The House Republican crackdown has reached a new level of severity.
House Oversight and Government Reform Chairman Jason Chaffetz has stripped North Carolina Rep. Mark Meadows of his subcommittee chairmanship, just days after he defied leadership on the House floor by voting against a party-line procedural motion.
“Sometimes the coach needs to make a change on the field,” Chaffetz (R-Utah) told POLITICO Saturday. “He’s still a valuable contributor, and I really like Mark Meadows, he’s a good person. But I need to make a change.”
Losing a subcommittee chairmanship midway through a congressional session is among the most serious punishments thus far in Speaker John Boehner’s (R-Ohio) majority. Boehner and his leadership team have grown frustrated with Republicans who vote against the procedural “rule” motion. Those votes — which allow the Republican leadership to bring a bill up for debate and a vote — typically fall along party lines. But a group of conservatives has voted against the measures, mostly in protest of Boehner’s leadership. Republican leadership sees the move as unacceptable —akin to ceding power to Democrats.
On June 11, 34 Republicans voted against the rule that allowed for consideration of President Barack Obama’s request for fast-track authority to negotiate the largest trade deal in history. Conservatives said Boehner and GOP leaders were working too closely with Democrats, and ignoring Republicans. Boehner said he has worked closely with conservatives. In a closed meeting this week, the speaker told rank-and-file Republicans that he was angry that conservatives were voting against the motions. The GOP leadership has told lawmakers that there will be ramifications for voting against such resolutions.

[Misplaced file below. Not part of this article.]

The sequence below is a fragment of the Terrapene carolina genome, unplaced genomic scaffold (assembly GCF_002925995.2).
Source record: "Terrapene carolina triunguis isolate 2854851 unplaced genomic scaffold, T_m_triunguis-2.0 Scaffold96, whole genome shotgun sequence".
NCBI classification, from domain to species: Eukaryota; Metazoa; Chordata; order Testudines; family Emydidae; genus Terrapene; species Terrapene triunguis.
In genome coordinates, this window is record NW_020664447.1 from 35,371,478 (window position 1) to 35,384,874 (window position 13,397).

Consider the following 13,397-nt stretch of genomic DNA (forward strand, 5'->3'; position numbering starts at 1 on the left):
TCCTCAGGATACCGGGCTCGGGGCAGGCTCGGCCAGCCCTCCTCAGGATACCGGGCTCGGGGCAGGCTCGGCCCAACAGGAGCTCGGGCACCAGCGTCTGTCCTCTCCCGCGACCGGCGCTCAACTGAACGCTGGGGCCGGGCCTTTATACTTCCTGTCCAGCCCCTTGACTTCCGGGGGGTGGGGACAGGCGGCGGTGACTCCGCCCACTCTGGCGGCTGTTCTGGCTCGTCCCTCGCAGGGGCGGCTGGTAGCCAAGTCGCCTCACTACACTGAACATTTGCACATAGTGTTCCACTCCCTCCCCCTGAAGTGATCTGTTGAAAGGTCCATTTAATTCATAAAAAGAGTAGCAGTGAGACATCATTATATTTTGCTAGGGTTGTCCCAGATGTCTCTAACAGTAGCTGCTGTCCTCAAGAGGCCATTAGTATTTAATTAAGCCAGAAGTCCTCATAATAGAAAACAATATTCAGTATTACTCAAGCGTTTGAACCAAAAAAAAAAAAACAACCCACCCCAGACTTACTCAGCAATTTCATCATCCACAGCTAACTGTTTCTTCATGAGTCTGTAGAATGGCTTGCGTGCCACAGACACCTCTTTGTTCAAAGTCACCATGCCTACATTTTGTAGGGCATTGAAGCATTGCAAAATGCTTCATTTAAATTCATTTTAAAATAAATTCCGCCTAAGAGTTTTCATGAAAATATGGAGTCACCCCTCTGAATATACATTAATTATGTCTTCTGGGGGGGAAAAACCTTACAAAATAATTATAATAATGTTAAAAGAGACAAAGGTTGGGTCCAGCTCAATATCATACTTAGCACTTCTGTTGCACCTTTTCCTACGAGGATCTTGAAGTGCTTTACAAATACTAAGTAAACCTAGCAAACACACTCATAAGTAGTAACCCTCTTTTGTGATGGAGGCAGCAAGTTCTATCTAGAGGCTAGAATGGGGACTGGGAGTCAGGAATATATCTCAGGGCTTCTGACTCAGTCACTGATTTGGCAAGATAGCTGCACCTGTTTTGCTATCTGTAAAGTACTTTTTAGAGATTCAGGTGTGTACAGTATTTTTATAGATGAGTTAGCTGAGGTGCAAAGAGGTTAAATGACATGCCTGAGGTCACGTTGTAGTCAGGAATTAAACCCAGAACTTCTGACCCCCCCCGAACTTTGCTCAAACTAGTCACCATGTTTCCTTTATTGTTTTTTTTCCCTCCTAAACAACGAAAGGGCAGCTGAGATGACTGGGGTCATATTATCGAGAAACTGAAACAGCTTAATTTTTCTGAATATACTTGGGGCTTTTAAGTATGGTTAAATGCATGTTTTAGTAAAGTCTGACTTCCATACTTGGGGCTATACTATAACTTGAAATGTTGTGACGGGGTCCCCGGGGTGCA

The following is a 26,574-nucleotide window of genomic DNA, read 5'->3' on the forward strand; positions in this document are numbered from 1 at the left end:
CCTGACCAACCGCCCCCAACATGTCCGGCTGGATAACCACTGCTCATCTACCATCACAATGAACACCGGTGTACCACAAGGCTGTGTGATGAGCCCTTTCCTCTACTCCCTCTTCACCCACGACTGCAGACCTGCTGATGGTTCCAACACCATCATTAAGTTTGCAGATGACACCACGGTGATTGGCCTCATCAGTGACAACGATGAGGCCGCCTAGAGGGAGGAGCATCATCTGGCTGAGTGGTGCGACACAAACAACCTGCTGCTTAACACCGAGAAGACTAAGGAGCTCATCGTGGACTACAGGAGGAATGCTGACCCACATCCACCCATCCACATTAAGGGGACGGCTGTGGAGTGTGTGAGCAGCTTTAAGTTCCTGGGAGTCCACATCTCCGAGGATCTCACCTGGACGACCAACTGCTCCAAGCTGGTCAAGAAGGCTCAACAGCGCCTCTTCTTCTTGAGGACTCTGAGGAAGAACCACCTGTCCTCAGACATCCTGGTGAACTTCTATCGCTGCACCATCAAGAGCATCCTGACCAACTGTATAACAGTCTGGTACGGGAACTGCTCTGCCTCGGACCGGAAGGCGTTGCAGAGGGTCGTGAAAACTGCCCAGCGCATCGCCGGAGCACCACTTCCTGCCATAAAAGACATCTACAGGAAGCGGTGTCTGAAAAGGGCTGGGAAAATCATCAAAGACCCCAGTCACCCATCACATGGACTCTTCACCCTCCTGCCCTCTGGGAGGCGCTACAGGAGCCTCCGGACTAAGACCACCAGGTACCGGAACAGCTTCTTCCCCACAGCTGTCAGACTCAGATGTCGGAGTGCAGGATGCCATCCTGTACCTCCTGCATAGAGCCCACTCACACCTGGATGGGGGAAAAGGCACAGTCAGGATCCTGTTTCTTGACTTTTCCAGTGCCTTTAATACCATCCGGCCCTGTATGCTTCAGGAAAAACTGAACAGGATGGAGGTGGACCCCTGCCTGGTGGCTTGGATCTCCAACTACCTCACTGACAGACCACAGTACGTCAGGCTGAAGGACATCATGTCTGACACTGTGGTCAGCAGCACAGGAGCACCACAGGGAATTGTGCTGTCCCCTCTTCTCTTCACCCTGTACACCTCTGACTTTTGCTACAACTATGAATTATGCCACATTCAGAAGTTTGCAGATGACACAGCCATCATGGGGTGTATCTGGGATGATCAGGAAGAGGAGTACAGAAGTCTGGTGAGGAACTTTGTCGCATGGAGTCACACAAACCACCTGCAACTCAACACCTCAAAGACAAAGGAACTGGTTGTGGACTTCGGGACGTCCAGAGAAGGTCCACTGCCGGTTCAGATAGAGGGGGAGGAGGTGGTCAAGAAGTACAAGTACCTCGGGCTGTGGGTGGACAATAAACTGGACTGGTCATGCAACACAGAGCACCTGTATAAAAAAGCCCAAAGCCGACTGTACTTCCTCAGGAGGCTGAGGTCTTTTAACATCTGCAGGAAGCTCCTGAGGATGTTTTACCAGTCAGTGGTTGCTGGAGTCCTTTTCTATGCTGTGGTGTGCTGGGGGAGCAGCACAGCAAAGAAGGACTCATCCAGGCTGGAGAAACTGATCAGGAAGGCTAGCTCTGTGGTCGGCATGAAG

Meadows was one of the 34 lawmakers who voted against the motion. Chaffetz said there were a “variety of factors” that led to him losing his chairmanship of the Government Operations subcommittee.
“I’m just going to leave it at that,” he said, when asked about the other factors. “There were a variety of factors, but I did what I felt was in the best interest of the oversight committee.”